News Releases

FWC requests public input at Critical Wildlife Area workshops

News Release

Tuesday, August 02, 2016

Media contact: Carli Segelson, 772-215-9459; Gary Morse, 863-227-3830; Carol Lyn Parrish, 850-556-2269

Photos available on the FWC’s Flickr site: http://bit.ly/1sKj7kk External Website

The Florida Fish and Wildlife Conservation Commission (FWC) is holding public workshops to share information about and solicit comments on the proposal to designate new Critical Wildlife Areas and modify five existing CWAs throughout the state. The proposed designations are part of a statewide initiative to conserve some of Florida’s most vulnerable wildlife.

CWAs are established by the FWC under a Florida Administrative Code rule to protect important wildlife concentrations from human disturbance during critical periods of their life cycles, such as breeding, feeding or migration.

In southwest Florida, the FWC is considering designating six new CWAs in Lee County: three in Pine Island Sound and three in Estero Bay. The FWC is also considering modifications to the existing Rookery Island CWA in Collier County.

Here is a schedule for the southwest Florida area workshops:

  • Rookery Island –6:30 to 8:30 p.m. on Monday, Aug. 8 at the Florida Gulf Coast University Kapnick Center, 4940 Bayshore Drive, Naples.  
  • Pine Island Sound –6:30 to 8:30 p.m. on Tuesday, Aug. 9 at the J.N. “Ding” Darling National Wildlife Refuge Education Center, 1 Wildlife Drive, Sanibel.  
  • Estero Bay 5:30 to 7:30 p.m. on Wednesday, Aug. 10 at the Fort Myers Regional Library, meeting room AB, 2450 First St., Fort Myers.  

 “This initiative to create more CWAs throughout the state is not just for bird watchers and wildlife aficionados,” said FWC Commission Chairman Brian Yablonski. “This is something for everyone, and we want everyone to have an opportunity to be a part of the process.”

The FWC will use the feedback received at these meetings to help develop the recommendations for each of the CWA designations and modifications. These recommendations will be presented at the FWC’s September meeting.

“Florida is renowned for its wealth of charismatic waterbirds, but they have fewer and fewer safe places to nest and rest,” said Julie Wraithmell, Deputy Executive Director for Audubon Florida. “FWC’s leadership on this effort will help ensure these places thrive for future generations of birds and people alike.”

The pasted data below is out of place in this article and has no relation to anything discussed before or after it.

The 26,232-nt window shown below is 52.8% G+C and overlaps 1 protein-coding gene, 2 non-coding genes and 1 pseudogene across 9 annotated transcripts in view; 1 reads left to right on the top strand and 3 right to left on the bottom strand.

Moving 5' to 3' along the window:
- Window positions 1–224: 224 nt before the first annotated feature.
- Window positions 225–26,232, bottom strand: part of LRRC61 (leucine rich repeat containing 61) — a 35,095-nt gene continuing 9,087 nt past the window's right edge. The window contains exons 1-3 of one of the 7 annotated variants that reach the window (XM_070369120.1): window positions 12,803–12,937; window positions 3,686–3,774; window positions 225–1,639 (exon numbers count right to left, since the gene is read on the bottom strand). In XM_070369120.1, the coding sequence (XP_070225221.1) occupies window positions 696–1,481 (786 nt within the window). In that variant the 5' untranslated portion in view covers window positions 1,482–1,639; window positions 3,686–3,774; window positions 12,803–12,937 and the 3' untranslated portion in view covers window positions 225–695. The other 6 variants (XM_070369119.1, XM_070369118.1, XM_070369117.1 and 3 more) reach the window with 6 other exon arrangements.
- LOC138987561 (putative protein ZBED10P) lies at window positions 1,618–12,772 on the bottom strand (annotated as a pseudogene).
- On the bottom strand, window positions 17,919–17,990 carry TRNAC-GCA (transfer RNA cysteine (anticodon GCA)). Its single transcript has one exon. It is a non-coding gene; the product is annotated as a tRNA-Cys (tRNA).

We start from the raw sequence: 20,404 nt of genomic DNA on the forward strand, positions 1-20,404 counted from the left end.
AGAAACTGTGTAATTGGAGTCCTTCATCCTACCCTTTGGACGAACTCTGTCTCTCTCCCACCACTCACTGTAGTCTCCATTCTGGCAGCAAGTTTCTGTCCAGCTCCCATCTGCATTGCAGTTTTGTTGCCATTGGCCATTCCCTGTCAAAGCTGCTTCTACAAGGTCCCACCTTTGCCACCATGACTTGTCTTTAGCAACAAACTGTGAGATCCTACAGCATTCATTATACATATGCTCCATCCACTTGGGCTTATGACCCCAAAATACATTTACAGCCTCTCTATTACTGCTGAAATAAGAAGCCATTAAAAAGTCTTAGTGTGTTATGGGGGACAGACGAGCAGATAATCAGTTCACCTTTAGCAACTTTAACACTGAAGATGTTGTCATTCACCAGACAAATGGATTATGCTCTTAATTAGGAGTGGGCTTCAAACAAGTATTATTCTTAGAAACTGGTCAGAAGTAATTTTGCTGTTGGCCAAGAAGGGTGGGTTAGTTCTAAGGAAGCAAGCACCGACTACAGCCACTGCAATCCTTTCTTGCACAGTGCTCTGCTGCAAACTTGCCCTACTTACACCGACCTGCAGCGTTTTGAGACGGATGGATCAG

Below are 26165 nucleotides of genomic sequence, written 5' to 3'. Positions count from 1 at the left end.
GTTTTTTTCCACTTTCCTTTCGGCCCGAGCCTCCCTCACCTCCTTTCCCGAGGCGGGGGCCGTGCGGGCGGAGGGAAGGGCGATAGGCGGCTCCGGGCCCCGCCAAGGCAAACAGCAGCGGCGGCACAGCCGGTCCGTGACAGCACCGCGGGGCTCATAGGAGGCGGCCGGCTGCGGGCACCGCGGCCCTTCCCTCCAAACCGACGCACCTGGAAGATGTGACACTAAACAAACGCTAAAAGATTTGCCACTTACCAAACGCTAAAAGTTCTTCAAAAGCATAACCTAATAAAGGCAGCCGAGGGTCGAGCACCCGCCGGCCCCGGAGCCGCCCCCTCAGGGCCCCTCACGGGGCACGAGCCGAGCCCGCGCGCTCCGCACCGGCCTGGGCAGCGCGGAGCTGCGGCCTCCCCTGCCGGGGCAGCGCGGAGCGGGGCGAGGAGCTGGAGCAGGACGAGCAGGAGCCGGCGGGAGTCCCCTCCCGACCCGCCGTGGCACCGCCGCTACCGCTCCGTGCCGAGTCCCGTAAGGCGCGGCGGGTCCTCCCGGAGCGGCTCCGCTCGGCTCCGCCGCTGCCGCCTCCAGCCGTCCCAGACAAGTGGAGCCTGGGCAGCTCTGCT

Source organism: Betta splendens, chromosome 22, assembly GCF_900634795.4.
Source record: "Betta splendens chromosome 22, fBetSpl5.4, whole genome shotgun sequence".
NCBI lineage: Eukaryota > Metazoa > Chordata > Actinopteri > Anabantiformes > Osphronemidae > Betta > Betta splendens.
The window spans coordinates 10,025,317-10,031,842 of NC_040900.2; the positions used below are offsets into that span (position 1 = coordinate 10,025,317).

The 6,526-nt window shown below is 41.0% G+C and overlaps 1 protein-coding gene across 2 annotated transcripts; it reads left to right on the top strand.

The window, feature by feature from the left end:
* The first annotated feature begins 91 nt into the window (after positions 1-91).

There are hundreds of islands similar to the ones being considered for CWA designations. However, only a few have the right combination of factors that draw in birds to nest and roost there. Because the birds gather in such large concentrations in such small areas, CWAs are an extremely effective conservation tool.

Rookery Island CWA is part of the Rookery Bay National Estuarine Research Reserve. It was established as a CWA in 1993 for the year-round protection of nesting and roosting wading birds. Over the years, bird activity shifted to two other nearby islands. Increased use of Rookery Bay has led to increased disturbance of birds on these islands. The re-establishment proposal calls for expanding to include other islands within Rookery Bay. This would allow for closure of other islands as bird activity shifts. However, at this time, only the island with the greatest amount of use would be closed with a 300-foot buffer.

Pine Island Sound consists of several nesting islands within the J.N. “Ding” Darling National Wildlife Refuge and the neighboring Pine Island Sound Aquatic Preserve. Three sets of islands have both high levels of wading bird nesting and human disturbance. Staff are considering a seasonal closure and variable buffer for Broken Islands and Useppa Oyster Bar. A year-round closure and 150-foot buffer is being proposed for Hemp Key.

Estero Bay consists of three sets of islands in the Estero Bay Aquatic Preserve, which have both high levels of wading bird nesting and human disturbance. Matanzas Pass Island and Coconut Point East are being considered for year-round closure with a 100-foot buffer. Six mangrove islands near Big Carlos Pass would be contained within the CWA boundary. Based on current bird use staff are proposing that only two of the islands would be closed year-round with a 100-foot buffer.

Buffers around nesting islands typically range from 50 to 300 feet and are established to provide adequate separation between people and birds. If approved, the buffers will be posted with in-water signs to provide proper notification for boaters.   

Visit MyFWC.com/CWA and click on “CWA public workshops” to see the complete list of CWA public workshops.



FWC Facts:
Biologists estimate 10,000-14,000 sturgeon live in the Suwannee River. Adult populations in other Gulf Coast rivers range from a few hundred to about 2,000.

Learn More at AskFWC